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"Brit Iron" #33
October 21, 2014

"BRIT IRON" takes you behind the scenes at

Oct 2014 - Issue #33

HOWDY - Howya' doin'?

HOT LAPS - Ride in a pace car at Laguna Seca

'ROYAL CLONE' PROJECT BIKE - Glacial progress.


NEW FACEBOOK PAGE - Like me, oh please, please, please...

VEGAS, BABY! - Auction Week is right around the corner

AMERICAN-MUSCLE-CARS.NET - The same, but...different

WEIRD STUFF - "Raindrops keep fallin on my cannon..."

Hope all is well with you. Things are going swimmingly here. Lots going on, all good. Our internet traffic continues to grow, as do our advertisers. The Vegas Motorcycle Auction Week (it really more like 4 days) is right around the corner. And our other website continues to grow by leaps & bounds, just 10 months after launch. The only thing not going very well is the progress on our project bike, the Royal Clone. Oh, and last Sunday I got a ride in one of the pace cars at Mazda Raceway Laguna Seca in Monterey CA. Like I said...lots going on.

Our sister site, has a contributing editor named Matt Connolly, who does brilliant writing for us along with excellent picture-taking. He also happens to be a pace car driver at Mazda Raceway Laguna Seca in Monterey CA. When I discovered this, I shamelessly begged him for a ride. Last week, he came through big time. Matt sent me two tickets for Hot Laps in an official Mazda pace car at the 2014 SCCA Runoffs. My brother-in-law and I got the rides of our lives around that iconic racetrack. What a ride! There’s nothing like hot-shoeing it with a professional race car driver. And what a day. The races were awesome, each only 40 minutes long, or 20 laps, whichever came first. And this is the ‘winner-take-all SCCA (Sports Car Club of America) Runoffs, and 27 National Championships were awarded during this 3-day event, running Friday through Sunday, October 10-12. Check out the whole story. I’ll have the video out soon on YouTube and will alert you of it.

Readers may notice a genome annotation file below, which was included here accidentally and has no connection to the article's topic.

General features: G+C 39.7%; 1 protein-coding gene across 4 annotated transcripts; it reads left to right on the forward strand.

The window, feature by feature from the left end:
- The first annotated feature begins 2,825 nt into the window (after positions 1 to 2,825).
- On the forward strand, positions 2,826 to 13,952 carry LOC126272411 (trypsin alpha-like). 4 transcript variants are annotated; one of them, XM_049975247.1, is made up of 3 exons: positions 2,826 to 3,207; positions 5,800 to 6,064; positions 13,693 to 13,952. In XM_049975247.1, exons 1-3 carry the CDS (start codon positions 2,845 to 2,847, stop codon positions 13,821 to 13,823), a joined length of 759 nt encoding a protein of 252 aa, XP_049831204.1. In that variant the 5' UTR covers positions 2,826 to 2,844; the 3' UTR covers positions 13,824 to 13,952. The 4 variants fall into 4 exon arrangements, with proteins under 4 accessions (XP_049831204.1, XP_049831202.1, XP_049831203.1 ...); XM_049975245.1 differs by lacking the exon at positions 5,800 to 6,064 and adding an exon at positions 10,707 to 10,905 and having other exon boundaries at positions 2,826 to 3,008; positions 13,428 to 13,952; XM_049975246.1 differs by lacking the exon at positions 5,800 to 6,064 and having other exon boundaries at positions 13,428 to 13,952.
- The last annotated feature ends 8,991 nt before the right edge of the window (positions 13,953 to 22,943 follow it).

ABOVE: Spec Fords blasting through the world famous "Corkscrew", falling 12 stories in a couple of seconds through a quick series of S-curves. My turn was coming.

BELOW: My ride is here. I'm sitting shotgun in this red hot Mazda 3 Official Pace Car, as we pull out onto the track for 2 blistering hot laps.

Well, our project bike just inches along. For those of you just joining us, we’ve gone completely through a ’79 Triumph T140D Bonneville Special mechanically, and restyling it to look like (or almost like) an ultra-rare UK-spec 1981 Bonneville Royal Wedding Commemorative. Only a couple hundred were ever built, few have ever been seen, but I’ve always loved the looks of the bike. It’s almost like a negative image of a typical Bonneville. Instead of a black frame, it has a silver frame. instead of a polished aluminum engine, fork sliders, triple clamps, etc., they’re blacked out. Of course, mine isn’t going to fool anyone, nor is it meant to. This is just as close as I can come to having the look I’m after without breaking the bank buying a real one, then hammering the life out of it as a road bike. Like classic cars, it would be crazy to pay big bucks for an ultra-rare bike then ride it on the street. I’d be worried about it all the time. This way, I can have some fun with it, and ride it like a normal bike...that is to say, a normal classic British bike, one that needs constant tinkering. But who doesn't love that, right?